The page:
Trump White House security clearance crisis: "Kushner problem" getting worse fast

Whistleblower says at least 25 people were granted security clearances by White House after initial denials

Published April 1, 2019 4:05PM (EDT)

Jared Kushner (Getty/Alex Wong)
Jared Kushner (Getty/Alex Wong)

President Trump faces a new scandal after a whistleblower has told Congress that the White House granted security clearances to at least 25 individuals whose applications had been denied through the usual process.

Tricia Newbold, a manager in the White House’s Personnel Security Office, told the House Oversight and Reform Committee during a private interview in March that two senior White House officials, as well as other people with sensitive access to the president, had failed their national security clearance evaluations, according to the New York Times. The report was based on a memo released by the Oversight Committee on Monday:

During her interview with Committee staff, Ms. Newbold stated that White House security clearance applications "were not always adjudicated in the best interest of national security." She explained that she and other career officials adjudicated denials of applications for multiple security clearances that were later overturned by senior officials in order to grant the employees access to classified information.

Ms. Newbold explained that, starting in 2018, she began to keep a list of White House employees whose denials were overturned. Her list eventually grew to 25 officials, including two current senior White House officials, as well as contractors and individuals throughout different components of the Executive Office of the President. According to Ms. Newbold, these individuals had a wide range of serious disqualifying issues involving foreign influence, conflicts of interest, concerning personal conduct, financial problems, drug use, and criminal conduct.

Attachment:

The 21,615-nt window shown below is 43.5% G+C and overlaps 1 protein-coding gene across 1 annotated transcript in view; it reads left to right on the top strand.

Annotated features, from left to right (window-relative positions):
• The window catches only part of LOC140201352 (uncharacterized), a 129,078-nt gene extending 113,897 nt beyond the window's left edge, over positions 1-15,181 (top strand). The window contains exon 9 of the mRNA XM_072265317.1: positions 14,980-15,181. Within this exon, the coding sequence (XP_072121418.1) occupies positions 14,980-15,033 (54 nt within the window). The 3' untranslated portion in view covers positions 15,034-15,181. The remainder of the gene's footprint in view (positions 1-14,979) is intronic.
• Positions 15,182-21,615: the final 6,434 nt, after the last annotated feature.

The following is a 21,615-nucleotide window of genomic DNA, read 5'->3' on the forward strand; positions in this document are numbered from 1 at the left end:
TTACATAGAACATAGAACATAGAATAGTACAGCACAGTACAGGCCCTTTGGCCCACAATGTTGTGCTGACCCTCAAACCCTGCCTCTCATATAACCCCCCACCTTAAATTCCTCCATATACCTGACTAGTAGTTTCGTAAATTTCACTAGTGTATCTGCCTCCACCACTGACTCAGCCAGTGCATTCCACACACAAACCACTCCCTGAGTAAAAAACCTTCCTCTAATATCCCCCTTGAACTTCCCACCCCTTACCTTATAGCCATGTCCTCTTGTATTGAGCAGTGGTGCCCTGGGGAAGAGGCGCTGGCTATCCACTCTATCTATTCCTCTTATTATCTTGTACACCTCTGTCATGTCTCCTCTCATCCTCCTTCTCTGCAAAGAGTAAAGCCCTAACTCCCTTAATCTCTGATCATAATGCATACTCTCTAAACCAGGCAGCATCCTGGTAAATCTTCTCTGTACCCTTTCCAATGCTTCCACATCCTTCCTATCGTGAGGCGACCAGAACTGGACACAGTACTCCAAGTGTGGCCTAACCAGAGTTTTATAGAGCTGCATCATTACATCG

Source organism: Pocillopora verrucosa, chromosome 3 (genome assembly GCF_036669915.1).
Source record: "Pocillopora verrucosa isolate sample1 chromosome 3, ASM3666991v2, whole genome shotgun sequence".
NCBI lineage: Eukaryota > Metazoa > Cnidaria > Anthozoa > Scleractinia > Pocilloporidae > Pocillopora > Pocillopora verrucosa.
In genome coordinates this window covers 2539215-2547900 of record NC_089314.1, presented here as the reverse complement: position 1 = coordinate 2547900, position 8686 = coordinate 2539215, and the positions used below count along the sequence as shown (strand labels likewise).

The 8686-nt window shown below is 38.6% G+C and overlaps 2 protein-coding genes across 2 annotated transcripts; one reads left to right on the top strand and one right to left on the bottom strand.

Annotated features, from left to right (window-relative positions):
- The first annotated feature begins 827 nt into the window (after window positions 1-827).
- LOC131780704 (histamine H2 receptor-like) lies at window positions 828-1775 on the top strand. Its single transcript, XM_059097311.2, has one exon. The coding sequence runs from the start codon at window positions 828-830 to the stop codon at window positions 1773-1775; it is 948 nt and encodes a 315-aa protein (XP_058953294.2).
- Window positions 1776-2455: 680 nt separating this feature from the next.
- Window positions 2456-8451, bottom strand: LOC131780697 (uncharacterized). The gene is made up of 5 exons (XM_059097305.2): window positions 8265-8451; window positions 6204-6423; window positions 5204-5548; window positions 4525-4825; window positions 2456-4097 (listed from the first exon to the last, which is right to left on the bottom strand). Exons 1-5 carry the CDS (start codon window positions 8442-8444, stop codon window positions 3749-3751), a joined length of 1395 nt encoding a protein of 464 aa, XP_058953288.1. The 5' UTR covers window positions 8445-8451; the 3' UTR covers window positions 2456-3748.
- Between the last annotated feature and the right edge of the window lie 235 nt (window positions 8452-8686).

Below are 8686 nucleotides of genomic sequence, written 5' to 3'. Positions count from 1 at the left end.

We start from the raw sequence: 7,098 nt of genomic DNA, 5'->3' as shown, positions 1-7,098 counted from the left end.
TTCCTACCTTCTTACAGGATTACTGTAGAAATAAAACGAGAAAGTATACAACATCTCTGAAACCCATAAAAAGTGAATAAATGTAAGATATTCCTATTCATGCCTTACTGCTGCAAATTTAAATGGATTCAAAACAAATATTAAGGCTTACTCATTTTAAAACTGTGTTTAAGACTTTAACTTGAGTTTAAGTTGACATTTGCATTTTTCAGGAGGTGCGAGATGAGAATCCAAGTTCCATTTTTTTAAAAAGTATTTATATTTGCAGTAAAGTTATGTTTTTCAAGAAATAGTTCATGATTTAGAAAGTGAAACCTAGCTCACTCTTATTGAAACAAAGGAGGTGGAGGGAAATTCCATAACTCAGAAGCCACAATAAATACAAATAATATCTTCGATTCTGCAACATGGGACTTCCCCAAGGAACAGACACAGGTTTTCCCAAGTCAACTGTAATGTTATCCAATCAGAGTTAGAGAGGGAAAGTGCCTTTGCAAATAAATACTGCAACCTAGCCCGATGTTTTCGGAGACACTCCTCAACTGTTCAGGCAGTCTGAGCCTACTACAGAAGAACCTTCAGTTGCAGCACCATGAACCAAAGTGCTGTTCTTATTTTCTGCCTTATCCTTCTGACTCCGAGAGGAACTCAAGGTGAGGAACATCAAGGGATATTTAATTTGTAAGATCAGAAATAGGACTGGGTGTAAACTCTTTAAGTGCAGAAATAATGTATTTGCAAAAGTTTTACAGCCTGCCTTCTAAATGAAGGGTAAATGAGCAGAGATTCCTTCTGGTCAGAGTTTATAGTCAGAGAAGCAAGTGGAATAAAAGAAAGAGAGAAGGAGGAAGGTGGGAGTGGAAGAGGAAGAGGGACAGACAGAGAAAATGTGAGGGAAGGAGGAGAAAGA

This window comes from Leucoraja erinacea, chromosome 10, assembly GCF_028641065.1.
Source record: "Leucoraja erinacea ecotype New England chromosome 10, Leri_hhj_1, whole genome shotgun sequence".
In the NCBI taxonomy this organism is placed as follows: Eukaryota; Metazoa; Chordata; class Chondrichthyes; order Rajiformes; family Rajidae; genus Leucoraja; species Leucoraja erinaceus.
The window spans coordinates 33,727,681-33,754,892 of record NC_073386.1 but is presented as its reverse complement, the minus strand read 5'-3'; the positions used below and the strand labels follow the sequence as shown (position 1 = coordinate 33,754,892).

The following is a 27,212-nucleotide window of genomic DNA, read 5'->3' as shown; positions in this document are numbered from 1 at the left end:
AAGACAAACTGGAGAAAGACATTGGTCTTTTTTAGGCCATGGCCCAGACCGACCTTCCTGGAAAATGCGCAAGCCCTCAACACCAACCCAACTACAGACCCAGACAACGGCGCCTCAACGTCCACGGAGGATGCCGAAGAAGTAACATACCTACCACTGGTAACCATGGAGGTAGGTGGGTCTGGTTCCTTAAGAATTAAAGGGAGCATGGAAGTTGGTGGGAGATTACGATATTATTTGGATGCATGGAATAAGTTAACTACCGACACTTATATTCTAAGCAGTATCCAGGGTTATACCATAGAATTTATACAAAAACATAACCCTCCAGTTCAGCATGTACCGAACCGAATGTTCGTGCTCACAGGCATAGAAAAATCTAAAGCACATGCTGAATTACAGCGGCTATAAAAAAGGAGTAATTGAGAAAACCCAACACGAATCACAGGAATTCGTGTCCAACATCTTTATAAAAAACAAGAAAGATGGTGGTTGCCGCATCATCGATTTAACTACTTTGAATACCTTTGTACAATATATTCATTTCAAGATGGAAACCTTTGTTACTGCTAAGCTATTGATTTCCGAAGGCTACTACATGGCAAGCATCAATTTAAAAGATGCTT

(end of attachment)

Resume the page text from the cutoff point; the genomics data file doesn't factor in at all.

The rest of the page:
Although Newbold did not name the individuals involved, the Times has previously reported that Trump had instructed former White House chief of staff John F. Kelly to grant a security clearance to Jared Kushner, the president's his son-in-law, even though it had been previously denied. Kushner's access to confidential information has been questioned by administration critics who have noted that he filed inaccurate information on some disclosure forms.

"There's a Kushner problem at the White House," as Fox News anchor Shepard Smith put it last year. Smith added that Kushner's initial disclosure forms had not mentioned as many as "100 contacts with foreigners," including the now-infamous June 2016 meeting at Trump Tower with Russian lawyer Natalia Veselnitskaya and various other people.


By Matthew Rozsa

Matthew Rozsa is a professional writer whose work has appeared in multiple national media outlets since 2012 and exclusively at Salon since 2016. His diverse interests are reflected in his interview, including: President Jimmy Carter (1977-1981), Israeli Prime Minister Ehud Barak (1999-2001), animal scientist and autism activist Temple Grandin, inventor Ernő Rubik, comedian Bill Burr ("F Is for Family"), novelist James Patterson ("The President's Daughter"), epidemiologist Monica Gandhi, theoretical cosmologist Janna Levin, voice actor Rob Paulsen ("Animaniacs"), mRNA vaccine pioneer Katalin Karikó, philosopher of science Vinciane Despret, actor George Takei ("Star Trek"), climatologist Michael E. Mann, Washington Gov. Jay Inslee (2013-present), dog cognition researcher Alexandra Horowitz, Libertarian presidential candidate Gary Johnson (2012, 2016), comedian and writer Larry Charles ("Seinfeld"), Democratic vice presidential nominee Joe Lieberman (2000), Ambassador Michael McFaul (2012-2014), economist Richard Wolff, director Kevin Greutert ("Saw VI"), model Liskula Cohen, actor Rodger Bumpass ("SpongeBob Squarepants"), Senator John Hickenlooper (2021-present), Senator Martin Heinrich (2013-present), Egyptologist Richard Parkinson, Rep. Eric Swalwell (2013-present), media entrepreneur Dan Abrams, actor R. J. Mitte ("Breaking Bad"), theoretical physicist Avi Loeb, biologist and genomics entrepreneur William Haseltine, comedian David Cross ("Scary Movie 2"), linguistics consultant Paul Frommer ("Avatar"), Maryland Gov. Martin O'Malley (2007-2015), computer engineer and Internet co-inventor Leonard Kleinrock and right-wing insurrectionist Roger Stone.

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